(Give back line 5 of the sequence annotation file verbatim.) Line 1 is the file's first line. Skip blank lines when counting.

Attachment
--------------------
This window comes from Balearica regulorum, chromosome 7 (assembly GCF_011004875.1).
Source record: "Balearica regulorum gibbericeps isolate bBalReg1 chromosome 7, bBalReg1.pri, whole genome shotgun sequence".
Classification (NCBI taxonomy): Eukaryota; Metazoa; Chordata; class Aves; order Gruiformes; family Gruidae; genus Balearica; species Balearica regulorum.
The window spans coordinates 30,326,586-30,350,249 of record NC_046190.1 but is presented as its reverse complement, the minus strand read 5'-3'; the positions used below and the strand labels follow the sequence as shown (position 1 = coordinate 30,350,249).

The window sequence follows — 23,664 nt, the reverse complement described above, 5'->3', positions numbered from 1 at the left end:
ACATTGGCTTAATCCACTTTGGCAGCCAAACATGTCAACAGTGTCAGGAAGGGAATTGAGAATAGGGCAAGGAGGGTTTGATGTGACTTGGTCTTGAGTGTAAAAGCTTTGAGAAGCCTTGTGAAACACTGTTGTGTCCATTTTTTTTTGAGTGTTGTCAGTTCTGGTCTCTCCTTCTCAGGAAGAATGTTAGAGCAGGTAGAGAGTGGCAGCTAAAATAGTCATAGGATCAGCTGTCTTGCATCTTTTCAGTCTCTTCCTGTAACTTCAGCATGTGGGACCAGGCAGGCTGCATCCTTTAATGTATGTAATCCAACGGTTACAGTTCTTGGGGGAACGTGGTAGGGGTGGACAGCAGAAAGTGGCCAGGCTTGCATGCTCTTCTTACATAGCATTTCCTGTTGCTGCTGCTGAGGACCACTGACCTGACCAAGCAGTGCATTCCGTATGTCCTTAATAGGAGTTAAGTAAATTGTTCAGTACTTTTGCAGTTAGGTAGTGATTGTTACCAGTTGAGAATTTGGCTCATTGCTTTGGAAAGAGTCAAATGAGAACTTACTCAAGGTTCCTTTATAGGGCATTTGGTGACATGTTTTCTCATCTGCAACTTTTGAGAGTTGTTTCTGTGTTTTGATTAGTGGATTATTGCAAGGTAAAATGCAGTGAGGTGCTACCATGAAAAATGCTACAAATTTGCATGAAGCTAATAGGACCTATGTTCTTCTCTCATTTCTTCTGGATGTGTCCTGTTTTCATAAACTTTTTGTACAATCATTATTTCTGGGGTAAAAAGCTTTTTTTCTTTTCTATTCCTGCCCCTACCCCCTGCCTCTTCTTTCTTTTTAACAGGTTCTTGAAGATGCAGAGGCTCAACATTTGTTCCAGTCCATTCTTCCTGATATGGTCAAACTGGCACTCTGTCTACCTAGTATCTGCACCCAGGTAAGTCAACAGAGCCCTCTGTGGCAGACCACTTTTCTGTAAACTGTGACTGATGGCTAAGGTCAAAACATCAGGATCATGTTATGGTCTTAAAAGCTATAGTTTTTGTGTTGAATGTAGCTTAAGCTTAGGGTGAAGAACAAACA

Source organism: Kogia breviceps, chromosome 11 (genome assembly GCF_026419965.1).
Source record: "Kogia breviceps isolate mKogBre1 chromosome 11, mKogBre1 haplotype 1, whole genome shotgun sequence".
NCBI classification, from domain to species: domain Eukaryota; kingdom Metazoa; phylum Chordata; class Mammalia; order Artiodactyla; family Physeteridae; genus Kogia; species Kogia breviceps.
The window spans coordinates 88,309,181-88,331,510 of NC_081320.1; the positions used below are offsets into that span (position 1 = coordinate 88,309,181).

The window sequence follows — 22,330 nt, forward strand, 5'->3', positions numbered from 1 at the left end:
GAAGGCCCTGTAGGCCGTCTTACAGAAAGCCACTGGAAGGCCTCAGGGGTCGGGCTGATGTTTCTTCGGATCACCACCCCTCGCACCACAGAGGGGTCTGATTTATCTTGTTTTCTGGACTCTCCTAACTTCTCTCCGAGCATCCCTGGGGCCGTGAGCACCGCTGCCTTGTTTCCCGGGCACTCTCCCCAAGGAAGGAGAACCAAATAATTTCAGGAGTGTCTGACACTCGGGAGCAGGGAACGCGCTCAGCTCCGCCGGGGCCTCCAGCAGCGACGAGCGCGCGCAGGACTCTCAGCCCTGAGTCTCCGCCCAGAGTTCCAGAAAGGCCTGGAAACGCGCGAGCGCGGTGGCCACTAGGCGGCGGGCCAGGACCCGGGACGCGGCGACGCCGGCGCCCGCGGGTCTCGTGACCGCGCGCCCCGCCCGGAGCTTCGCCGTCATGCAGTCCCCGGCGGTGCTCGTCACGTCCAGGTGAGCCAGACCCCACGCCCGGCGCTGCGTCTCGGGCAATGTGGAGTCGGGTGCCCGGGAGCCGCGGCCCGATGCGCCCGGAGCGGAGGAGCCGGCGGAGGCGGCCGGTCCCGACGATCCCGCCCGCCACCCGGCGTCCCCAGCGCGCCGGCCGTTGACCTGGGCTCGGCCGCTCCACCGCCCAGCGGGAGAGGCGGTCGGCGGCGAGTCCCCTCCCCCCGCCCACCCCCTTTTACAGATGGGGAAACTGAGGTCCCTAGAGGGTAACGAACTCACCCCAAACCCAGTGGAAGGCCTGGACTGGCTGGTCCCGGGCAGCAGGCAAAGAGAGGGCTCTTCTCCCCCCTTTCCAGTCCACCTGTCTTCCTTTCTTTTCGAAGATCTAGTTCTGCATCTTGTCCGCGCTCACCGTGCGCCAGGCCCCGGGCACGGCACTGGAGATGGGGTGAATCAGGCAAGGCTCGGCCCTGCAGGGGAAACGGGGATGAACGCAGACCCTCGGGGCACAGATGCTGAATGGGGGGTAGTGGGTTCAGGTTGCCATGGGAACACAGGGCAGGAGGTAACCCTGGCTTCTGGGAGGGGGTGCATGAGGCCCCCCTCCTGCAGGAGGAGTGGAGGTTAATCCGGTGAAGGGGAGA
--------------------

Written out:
The window sequence follows — 23,664 nt, the reverse complement described above, 5'->3', positions numbered from 1 at the left end: